HomeLocalZipra approaches Perence Shiri for help

Zipra approaches Perence Shiri for help

The former combatants met the Commander of the Air Force of Zimbabwe, Air Marshall Perence Shiri (pictured right) on February 16 and complained about the serious marginalisation of their members despite the signing of the Unity Accord in 1987.

 

Sources said the former Zipra combatants want Shiri, who they view as “more accommodative” than anyone else in the Zanu PF monolith, to present their case to President Robert Mugabe and other security commanders.

Ironically, Shiri is one of the commanders that led a military campaign that resulted in the death of over 20 000 people, including Zipra members in Matabeleland and Midlands provinces in the 1980s.
In a letter dated March 11 2011 addressed to Shiri, the former Zipra commanders protested against their exclusion from mining diamonds in Chiadzwa and appointments to commissions.

The letter was a “reminder” to a secret meeting held on February 16 2011, between Shiri and the Zipra commanders.

“In spite of the Unity Accord, promotions in the security forces and its leadership has largely remained in favour of former Zanla (Zimbabwe African National Liberation Army),” said the letter.
“Most former combatants are destitute, unemployed without accommodation and have become a mockery to society.”

Zipra was the military wing of the Zimbabwe African People’s Union (Zapu) now being led by Dumiso Dabengwa, a former Zanu PF Politburo member.

The two-page letter was signed by the chairman of Zipra’s finance and projects committee Frederick Charles Mutanda and chairman of the high command management committee Retired Brigadier General Collin Moyo.

It was also copied to the Commander of the Zimbabwe National Army (ZNA), the director of the Central Intelligence Organisation (CIO) and the Commissioner of Prisons.

Mutanda, at first refused to comment, demanding to know the source of the story and the person who had given the letter to The Standard.

He later said: “We believe and accept that our political leadership sat down and agreed on this Unity Accord, although fraught with problems as it is, our desire is that all former Zanla commanders be open with us on whether they would want to work with us or not, because now we feel that they want us in the background so they can run the country on their own.”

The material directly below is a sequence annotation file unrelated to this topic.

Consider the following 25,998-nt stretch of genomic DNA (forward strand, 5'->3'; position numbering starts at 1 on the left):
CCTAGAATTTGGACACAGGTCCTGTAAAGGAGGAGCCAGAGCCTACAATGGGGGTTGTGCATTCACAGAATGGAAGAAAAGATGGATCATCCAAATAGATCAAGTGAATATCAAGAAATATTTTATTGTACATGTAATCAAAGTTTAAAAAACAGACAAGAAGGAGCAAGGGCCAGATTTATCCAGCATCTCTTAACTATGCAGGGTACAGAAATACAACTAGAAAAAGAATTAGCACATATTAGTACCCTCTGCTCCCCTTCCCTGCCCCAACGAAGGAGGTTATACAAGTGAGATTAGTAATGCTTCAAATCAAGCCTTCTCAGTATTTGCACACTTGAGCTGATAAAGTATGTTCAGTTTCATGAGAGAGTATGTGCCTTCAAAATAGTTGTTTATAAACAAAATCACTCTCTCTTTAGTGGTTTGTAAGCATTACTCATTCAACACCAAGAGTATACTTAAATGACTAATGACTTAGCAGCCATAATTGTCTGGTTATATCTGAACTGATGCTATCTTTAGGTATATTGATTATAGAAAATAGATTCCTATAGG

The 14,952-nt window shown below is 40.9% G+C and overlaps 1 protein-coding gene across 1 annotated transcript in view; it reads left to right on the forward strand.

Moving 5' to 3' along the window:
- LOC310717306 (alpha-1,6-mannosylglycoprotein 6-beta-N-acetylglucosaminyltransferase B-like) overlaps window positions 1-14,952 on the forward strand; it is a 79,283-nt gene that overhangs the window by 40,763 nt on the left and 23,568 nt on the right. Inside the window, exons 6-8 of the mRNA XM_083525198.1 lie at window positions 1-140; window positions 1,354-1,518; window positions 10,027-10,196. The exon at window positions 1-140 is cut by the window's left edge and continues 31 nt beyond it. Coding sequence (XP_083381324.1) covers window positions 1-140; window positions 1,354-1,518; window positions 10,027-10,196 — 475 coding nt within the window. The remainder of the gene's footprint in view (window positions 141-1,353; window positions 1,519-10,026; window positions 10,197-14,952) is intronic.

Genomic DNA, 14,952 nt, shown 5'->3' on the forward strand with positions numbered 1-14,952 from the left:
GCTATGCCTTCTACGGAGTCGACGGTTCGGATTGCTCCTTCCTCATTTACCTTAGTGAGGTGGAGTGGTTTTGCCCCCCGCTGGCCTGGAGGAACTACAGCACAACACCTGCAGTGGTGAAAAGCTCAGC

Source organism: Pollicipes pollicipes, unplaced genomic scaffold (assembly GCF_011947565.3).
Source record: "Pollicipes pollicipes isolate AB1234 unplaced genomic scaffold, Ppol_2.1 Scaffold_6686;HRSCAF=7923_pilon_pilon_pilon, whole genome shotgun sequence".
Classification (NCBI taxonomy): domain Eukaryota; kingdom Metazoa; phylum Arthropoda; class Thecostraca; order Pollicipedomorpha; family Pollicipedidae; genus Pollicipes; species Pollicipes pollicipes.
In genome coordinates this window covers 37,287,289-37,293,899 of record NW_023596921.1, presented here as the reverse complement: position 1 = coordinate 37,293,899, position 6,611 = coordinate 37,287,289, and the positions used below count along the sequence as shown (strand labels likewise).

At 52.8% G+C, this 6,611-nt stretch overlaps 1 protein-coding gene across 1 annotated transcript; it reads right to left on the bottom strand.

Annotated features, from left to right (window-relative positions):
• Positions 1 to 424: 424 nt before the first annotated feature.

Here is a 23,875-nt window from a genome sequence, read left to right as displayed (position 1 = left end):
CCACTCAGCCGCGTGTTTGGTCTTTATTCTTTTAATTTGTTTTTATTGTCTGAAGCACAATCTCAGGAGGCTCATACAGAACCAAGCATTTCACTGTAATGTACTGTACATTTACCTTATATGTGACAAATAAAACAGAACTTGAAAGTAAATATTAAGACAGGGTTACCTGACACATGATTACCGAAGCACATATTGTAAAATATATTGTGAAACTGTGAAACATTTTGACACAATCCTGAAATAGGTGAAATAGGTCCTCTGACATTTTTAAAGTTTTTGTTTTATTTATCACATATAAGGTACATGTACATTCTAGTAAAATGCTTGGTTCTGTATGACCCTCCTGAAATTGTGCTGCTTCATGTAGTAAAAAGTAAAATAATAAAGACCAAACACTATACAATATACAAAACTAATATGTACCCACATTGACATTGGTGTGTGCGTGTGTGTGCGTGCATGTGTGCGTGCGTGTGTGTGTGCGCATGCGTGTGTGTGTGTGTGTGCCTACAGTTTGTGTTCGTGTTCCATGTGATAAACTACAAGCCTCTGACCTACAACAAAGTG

Mutanda refused to comment on why they approached Shiri, who is one of the commanders blamed for the Gukurahundi atrocities.

But sources said the former Zipra commanders approached Shiri because he is one of the few commanders who have expressed remorse over the Gukurahundi killings.

“Apart from that he is approachable,” said one source, “Shiri listens when you talk and proffers solutions unlike the other influential commanders.”

Efforts to get a comment from Shiri and Zapu leader Dumiso Dabengwa were unsuccessful last week.

Ex-Zipra fighters also want properties seized from them by government in 1982 returned. They said they have been virtually shut out of Chiadzwa diamond mining activities. The allocation of mining concessions remain a closely guarded secret, they pointed out.

In the same letter, the former Zipra combatants said most of their members were being harassed at their farms by civilians who never participated in the liberation struggle using State and Zanu PF apparatus.

In some instances, they claimed, Zipra High Command members were being harassed by junior former Zanla cadres.

“We are also requesting that former high ranking Zipra officers be deployed in the national land task force to represent our interests,” they said.

The former Zipra cadres also want properties taken by government between 1982 and 1987 during the political disturbances handed back.

In 1980, Zipra combatants contributed money towards the purchase of various businesses and properties as a way of empowering themselves. These were taken by government during the height of political disturbances in that region.

 

EX-ZIPRA FIGHTERS WANT SEIZED PROPERTIES  RETURNED

Ex-Zipra fighters also want properties seized from them by government in 1982 returned. They said they had been virtually shut out of Chiadzwa diamond mining activities. The allocation of mining concessions remains a closely guarded secret, they pointed out.

In the same letter, the former Zipra combatants said most of their members were being harassed at their farms by civilians who never participated in the liberation struggle using State and Zanu PF apparatus.

In some instances, they claimed, Zipra High Command members were being harassed by junior former Zanla cadres.

“We are also requesting that former high-ranking Zipra officers be deployed in the national land task force to represent our interests,” they said.

In 1980, Zipra combatants contributed money towards the purchase of various businesses and properties as a way of empowering themselves. These were taken by government during the height of political disturbances in that region.

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